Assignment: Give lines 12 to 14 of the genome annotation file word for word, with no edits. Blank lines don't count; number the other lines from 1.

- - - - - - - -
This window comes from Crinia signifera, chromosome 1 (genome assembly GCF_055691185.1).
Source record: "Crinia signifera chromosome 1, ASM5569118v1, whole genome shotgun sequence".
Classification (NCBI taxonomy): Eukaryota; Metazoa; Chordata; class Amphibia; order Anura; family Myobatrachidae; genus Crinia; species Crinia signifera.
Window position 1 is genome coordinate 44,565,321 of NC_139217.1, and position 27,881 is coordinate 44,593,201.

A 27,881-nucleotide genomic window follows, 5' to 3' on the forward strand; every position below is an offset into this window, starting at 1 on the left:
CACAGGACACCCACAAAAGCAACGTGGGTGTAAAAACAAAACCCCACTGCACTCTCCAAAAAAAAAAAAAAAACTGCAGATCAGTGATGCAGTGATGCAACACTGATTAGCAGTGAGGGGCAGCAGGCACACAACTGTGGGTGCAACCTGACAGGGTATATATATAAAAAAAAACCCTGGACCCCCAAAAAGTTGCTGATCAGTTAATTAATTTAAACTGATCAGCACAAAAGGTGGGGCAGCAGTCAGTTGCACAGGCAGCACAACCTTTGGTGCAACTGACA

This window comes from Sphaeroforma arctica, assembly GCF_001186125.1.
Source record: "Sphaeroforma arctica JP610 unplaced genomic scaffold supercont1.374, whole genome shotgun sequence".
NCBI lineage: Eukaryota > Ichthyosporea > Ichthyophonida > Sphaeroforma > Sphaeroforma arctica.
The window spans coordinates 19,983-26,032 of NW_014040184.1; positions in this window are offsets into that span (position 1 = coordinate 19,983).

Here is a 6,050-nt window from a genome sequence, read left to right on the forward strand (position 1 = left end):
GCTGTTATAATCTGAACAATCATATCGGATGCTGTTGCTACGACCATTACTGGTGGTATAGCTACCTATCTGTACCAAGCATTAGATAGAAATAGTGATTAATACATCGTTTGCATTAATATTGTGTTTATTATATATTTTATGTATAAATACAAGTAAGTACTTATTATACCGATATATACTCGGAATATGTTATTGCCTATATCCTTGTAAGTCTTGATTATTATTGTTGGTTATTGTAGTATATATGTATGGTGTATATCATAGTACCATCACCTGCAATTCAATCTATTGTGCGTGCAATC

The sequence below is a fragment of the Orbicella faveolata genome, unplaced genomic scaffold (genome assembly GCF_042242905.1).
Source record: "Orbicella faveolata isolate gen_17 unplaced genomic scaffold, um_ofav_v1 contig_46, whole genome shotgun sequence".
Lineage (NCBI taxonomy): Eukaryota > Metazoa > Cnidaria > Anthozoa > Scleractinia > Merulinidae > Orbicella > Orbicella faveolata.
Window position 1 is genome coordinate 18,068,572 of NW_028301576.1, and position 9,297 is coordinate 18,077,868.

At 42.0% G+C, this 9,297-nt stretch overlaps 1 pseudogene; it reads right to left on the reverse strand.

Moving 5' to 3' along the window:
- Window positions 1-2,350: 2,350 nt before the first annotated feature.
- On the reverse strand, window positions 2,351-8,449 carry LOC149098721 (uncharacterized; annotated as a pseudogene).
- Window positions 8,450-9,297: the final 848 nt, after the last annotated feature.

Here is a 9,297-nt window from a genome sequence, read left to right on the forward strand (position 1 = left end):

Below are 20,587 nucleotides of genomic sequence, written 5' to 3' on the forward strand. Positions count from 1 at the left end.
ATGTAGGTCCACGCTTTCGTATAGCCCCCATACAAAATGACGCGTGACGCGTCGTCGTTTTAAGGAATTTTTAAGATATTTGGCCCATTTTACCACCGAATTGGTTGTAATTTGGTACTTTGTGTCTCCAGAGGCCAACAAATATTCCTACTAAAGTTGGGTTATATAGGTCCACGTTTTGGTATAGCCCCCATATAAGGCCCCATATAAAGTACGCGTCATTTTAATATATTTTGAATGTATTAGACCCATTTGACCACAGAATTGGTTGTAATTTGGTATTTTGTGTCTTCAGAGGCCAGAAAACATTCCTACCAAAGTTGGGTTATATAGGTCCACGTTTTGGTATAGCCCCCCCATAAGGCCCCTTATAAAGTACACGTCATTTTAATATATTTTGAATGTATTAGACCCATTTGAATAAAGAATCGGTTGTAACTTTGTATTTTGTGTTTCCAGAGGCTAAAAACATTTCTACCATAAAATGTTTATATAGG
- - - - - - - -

GCTGTTATAATCTGAACAATCATATCGGATGCTGTTGCTACGACCATTACTGGTGGTATAGCTACCTATCTGTACCAAGCATTAGATAGAAATAGTGATTAATACATCGTTTGCATTAATATTGTGTTTATTATATATTTTATGTATAAATACAAGTAAGTACTTATTATACCGATATATACTCGGAATATGTTATTGCCTATATCCTTGTAAGTCTTGATTATTATTGTTGGTTATTGTAGTATATATGTATGGTGTATATCATAGTACCATCACCTGCAATTCAATCTATTGTGCGTGCAATC

The sequence below is a fragment of the Orbicella faveolata genome, unplaced genomic scaffold (genome assembly GCF_042242905.1).
Source record: "Orbicella faveolata isolate gen_17 unplaced genomic scaffold, um_ofav_v1 contig_46, whole genome shotgun sequence".